EU Copyright Reform Threatens Open Access and Open Science
This open letter issued by the international research community calls on Members of the European Parliament to halt the adoption of harmful provisions found in the current draft of the Directive on Copyright in the Digital Single Market, which could threaten Open Access and Open Science.
The 20 and 21 November 2019 Science Europe Workshop on Digital Transformation in Scholarly Communication explored how new possibilities and technologies provided by the digital transformation can impact the future of the scholarly publication process.
So far, much of the focus of the transition towards Open Access has been on scholarly and scientific articles. However, a significant number of disciplines, notably – but not only – within the Social Sciences, the Arts, and the Humanities produce and heavily use books. This briefing paper identifies the key issues at stake in implementing a policy of Open Access to academic books, and outlines recommendations for different stakeholder groups to facilitate and accelerate such a policy.
Challenging the Current Business Models in Academic Publishing: Accelerators and Obstacles to the Open Access Transition
‘Big Deals’ are one of the dominant but highly-disputed business models in academic publishing. The model needs to be further analysed before it can be used as an instrument to implement and increase Open Access. This workshop was as organised to trigger further expert discussions on the current business models and consider the available alternatives.
How can citizens best be involved in the scientific process, and how ‘Open’ can we make science? How do we ensure that the highest standards in scientific research are maintained in such a system? This report provides an overview of the main discussions at the 2017 Science Europe High-level Workshop hosted in Berlin by the German Research Foundation (DFG).
Science Europe welcomes the efforts made towards the European Open Science Cloud (EOSC). In this open letter, the Governing Board of Science Europe reinforces its view that research data should be permanently, publicly, and freely available for re-use. The proposed EOSC aims to further this goal but a number of important questions still remain.
This open letter, signed by the European Research and Innovation community, calls on Members of the European Parliament and the Council to secure Europe’s leadership in the data economy by revising the Text and Data Mining (TDM) exception in the draft of the Directive on Copyright in the Digital Single Market. It calls for the TDM exception to apply to any person that has legal access to the content to help the European data economy grow, foster innovation, and encourage entrepreneurship.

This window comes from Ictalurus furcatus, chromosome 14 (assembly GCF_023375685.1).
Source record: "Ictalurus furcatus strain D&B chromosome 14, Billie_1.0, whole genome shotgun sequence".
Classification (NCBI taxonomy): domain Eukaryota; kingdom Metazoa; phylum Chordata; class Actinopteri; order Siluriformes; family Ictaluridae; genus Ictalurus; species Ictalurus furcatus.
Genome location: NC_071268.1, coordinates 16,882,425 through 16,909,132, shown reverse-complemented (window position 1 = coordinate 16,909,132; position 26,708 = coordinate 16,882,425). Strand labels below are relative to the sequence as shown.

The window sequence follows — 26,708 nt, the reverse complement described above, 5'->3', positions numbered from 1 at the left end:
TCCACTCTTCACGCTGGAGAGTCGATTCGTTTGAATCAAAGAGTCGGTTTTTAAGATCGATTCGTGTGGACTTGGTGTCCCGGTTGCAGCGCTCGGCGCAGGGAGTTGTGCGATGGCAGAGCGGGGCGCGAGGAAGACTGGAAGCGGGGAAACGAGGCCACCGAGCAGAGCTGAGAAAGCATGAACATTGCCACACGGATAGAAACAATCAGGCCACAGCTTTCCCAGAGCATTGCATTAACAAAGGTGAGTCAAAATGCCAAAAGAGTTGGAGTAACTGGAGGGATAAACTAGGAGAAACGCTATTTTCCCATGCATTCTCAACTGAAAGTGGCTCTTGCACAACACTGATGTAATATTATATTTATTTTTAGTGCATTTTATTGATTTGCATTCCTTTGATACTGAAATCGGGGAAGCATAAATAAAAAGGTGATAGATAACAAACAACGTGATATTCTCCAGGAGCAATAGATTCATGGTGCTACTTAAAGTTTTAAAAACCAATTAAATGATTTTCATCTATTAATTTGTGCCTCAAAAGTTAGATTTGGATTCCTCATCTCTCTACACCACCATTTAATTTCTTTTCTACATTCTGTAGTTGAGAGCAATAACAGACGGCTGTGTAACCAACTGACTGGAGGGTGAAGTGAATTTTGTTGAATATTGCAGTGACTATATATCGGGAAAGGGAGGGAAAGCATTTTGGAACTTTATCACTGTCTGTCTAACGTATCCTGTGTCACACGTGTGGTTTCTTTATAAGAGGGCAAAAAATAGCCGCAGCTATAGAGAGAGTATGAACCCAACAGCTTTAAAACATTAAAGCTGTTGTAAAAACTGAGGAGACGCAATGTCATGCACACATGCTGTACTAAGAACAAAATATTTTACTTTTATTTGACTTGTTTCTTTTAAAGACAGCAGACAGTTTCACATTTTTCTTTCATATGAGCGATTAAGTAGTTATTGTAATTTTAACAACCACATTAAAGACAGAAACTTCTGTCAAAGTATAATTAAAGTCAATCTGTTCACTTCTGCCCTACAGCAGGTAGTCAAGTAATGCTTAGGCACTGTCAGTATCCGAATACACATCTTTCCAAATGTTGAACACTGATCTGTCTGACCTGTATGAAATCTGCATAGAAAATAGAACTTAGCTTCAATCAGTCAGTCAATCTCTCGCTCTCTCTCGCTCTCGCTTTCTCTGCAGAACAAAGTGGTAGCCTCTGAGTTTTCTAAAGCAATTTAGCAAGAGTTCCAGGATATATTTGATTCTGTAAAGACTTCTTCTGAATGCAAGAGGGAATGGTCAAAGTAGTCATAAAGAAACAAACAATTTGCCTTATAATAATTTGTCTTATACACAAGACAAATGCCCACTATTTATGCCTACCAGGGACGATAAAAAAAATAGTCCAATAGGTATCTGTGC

Science Europe is committed to playing a role in accomplishing the transition to Open Access in an efficient and sustainable way and encourages scientific institutions to disclose payments of Open Access publication fees by participating in the ‘Open APC Initiative.’ This paper highlights how this will help create a more transparent cost structure in the Open Access publication market and stimulate competition.
LIBER Europe, CESAER, EUA, LERU, and Science Europe — who together represent hundreds of universities, libraries, and research funding and performing organisations — call on Members of the European Parliament to modify the current EU copyright reform proposal. Amendments in five main areas of the proposal are critical if Europe wants to be at the forefront of a prosperous and growing digital society. Europe must take the lead to develop legislative frameworks that allow fair dissemination, access to, sharing and use of available knowledge.
Open Access Publishing Policies in Science Europe Member Organisations: Key Results from Science Europe and Global Research Council Surveys
Open Access greatly improves the pace, efficiency, and efficacy of research. This report highlights the efforts made by public research organisations in Europe to develop and implement Open Access policies and addresses the challenges faced by different actors in order to facilitate and accelerate the transition towards full Open Access for all scholarly publications by 2020.
The recent legislative proposal from the European Commission to reform EU copyright law addresses some needs, but not to the full extent required. Science Europe calls for research and data mining exceptions to ensure that copyright legislation is friendly to research and innovation.